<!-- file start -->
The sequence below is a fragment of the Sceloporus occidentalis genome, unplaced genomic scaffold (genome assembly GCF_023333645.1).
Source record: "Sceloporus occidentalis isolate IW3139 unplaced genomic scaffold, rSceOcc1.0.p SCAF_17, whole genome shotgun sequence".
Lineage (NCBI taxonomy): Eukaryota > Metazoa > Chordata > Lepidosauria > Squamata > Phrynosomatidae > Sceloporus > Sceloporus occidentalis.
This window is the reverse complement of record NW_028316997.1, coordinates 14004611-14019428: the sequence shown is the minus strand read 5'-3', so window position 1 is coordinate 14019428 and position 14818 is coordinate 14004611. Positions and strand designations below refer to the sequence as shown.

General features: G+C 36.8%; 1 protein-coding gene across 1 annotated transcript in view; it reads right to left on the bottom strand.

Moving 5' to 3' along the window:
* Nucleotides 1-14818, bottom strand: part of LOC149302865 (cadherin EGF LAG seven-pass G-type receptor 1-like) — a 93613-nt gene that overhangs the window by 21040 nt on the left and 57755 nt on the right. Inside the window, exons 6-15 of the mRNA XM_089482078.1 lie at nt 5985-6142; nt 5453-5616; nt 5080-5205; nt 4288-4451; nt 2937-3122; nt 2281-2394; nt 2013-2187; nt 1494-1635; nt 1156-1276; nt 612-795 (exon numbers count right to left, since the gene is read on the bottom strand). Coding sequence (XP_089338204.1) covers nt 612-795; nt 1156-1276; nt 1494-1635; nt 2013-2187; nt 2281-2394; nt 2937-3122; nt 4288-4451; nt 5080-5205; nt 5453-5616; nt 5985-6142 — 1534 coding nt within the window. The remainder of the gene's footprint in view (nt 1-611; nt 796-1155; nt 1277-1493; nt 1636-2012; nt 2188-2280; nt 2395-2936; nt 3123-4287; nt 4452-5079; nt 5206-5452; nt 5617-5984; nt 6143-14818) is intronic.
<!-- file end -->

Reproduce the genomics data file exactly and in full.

The sequence below is a fragment of the Sceloporus occidentalis genome, unplaced genomic scaffold (genome assembly GCF_023333645.1).
Source record: "Sceloporus occidentalis isolate IW3139 unplaced genomic scaffold, rSceOcc1.0.p SCAF_17, whole genome shotgun sequence".
Lineage (NCBI taxonomy): Eukaryota > Metazoa > Chordata > Lepidosauria > Squamata > Phrynosomatidae > Sceloporus > Sceloporus occidentalis.
This window is the reverse complement of record NW_028316997.1, coordinates 14004611-14019428: the sequence shown is the minus strand read 5'-3', so window position 1 is coordinate 14019428 and position 14818 is coordinate 14004611. Positions and strand designations below refer to the sequence as shown.

General features: G+C 36.8%; 1 protein-coding gene across 1 annotated transcript in view; it reads right to left on the bottom strand.

Moving 5' to 3' along the window:
* Nucleotides 1-14818, bottom strand: part of LOC149302865 (cadherin EGF LAG seven-pass G-type receptor 1-like) — a 93613-nt gene that overhangs the window by 21040 nt on the left and 57755 nt on the right. Inside the window, exons 6-15 of the mRNA XM_089482078.1 lie at nt 5985-6142; nt 5453-5616; nt 5080-5205; nt 4288-4451; nt 2937-3122; nt 2281-2394; nt 2013-2187; nt 1494-1635; nt 1156-1276; nt 612-795 (exon numbers count right to left, since the gene is read on the bottom strand). Coding sequence (XP_089338204.1) covers nt 612-795; nt 1156-1276; nt 1494-1635; nt 2013-2187; nt 2281-2394; nt 2937-3122; nt 4288-4451; nt 5080-5205; nt 5453-5616; nt 5985-6142 — 1534 coding nt within the window. The remainder of the gene's footprint in view (nt 1-611; nt 796-1155; nt 1277-1493; nt 1636-2012; nt 2188-2280; nt 2395-2936; nt 3123-4287; nt 4452-5079; nt 5206-5452; nt 5617-5984; nt 6143-14818) is intronic.